Financial Fear

I absolutely love being afraid. I love thrill rides, where your heart is racing in anticipation and your stomach clenches as you climb the top of the roller coaster. I love the feeling of panic as you realize that you’re pretty darn high up, and you begin to think that maybe you’ve made a mistake. More than that, I love how you’re held for a few seconds at the very top, just enough time to fully contemplate the fact that you’re more than 100 ft. in the air, in a tiny car, with just a bar and a seat belt to keep you away from your death, before you’re raced down to the bottom at deadly speeds.

I love a great scary movie, where the director leaves most of the “scare” to your imagination, using slow momentum before hitting you with the _______(insert whatever jumps out at you here) and then repeats the process over and over. Side note: if you enjoy thrillers, “It Follows” is an eerie Hitchcockian film you should see.

I absolutely love haunted houses. I haven’t been to one in several years, but during my twenties, my friends and I made a point of going to various haunted houses in our area. I always hoped that stunt people would scare me so badly that I felt the need to fight for my life, or…pee my pants while I run.

Is this all very strange? Yes, maybe to some. I’m not entirely sure why I enjoy being scared. Maybe it’s the feeling that lets me know I’m alive (though I know fully well there are plenty of other ways to get that feeling). I find it fun to experience the gut wrenching, “Why did I get myself into this situation that I can’t get out of?” experience, then walk away safe and sound from said roller coaster, scary movie or haunted house.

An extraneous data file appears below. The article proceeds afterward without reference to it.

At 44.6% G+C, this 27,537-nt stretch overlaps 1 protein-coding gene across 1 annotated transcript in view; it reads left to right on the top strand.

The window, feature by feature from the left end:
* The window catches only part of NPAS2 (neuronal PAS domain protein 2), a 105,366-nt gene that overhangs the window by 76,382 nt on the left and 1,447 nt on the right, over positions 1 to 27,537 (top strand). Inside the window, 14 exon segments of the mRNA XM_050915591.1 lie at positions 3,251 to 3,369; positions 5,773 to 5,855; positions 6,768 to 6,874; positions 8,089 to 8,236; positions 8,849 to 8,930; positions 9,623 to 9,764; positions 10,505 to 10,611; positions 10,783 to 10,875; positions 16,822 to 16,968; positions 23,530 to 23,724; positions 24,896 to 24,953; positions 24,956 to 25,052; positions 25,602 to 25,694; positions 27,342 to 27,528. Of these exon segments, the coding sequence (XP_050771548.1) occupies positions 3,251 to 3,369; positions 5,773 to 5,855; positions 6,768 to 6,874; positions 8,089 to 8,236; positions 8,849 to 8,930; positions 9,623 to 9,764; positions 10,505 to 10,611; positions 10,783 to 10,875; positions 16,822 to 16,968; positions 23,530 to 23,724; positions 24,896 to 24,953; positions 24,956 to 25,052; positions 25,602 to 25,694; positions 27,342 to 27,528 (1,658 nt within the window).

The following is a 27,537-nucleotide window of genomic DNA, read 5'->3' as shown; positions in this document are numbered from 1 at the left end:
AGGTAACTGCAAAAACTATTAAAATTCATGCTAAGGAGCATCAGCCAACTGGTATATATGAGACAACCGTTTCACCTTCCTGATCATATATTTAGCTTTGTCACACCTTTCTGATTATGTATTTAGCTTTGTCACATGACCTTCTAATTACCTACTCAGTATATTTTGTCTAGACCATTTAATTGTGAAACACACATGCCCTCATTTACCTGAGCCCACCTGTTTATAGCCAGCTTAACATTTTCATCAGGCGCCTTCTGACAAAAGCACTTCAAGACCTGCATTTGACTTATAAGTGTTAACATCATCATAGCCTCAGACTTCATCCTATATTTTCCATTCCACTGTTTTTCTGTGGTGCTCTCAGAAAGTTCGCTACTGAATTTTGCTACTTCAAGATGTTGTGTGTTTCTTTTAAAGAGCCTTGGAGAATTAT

I’ve also experienced another type of fear. One that’s insidious and gut wrenching. It leaves you feeling queasy as your stomach ties in knots. It leaves you wondering why you did the things you did to get yourself in your current predicament. It leaves you asking how you’re going to get yourself out of this predicament. It’s on your mind during every free second of your day and keeps you awake at night. It makes you irritable; it makes you gain weight through binge eating and stress; it makes you bury your head in the sand to forget or it makes you panic at every transaction.

This is financial fear. Unlike the aforementioned “fun” fear activities, this is a fear that can literally leave the life as you know it in a precarious state. Never knowing if your card will be declined as you try to buy groceries, or wondering if you can get enough money into your checking account before that check bounces and more fees are tacked on. Trying to figure out if you should pay the rent, buy food or pay your utilities. Having your car break down, knowing you’ll have to put in on a credit card to repair it, not wanting to do that, but understanding that you have to get to work; all while watching yourself be buried deeper and deeper, interest rate by interest rate.

Some aren’t worried that their card will decline at checkout. They make ends meet every single payday. They are able to pay their mortgage, their car note, buy food, and continue to buy the things that enrich their lives.* A good portion of these people are ignorant to the fact that they’re balancing on a razor-sharp edge. One that will push them over with a job loss, one or two missed paychecks, a large car or home repair, or an unexpected medical bill. They may not realize that they are just managing; playing with fire really.

Many people do. Many are well aware that they are one emergency away from having to figure out how to keep a roof over their head. It’s these folks who are experiencing financial fear.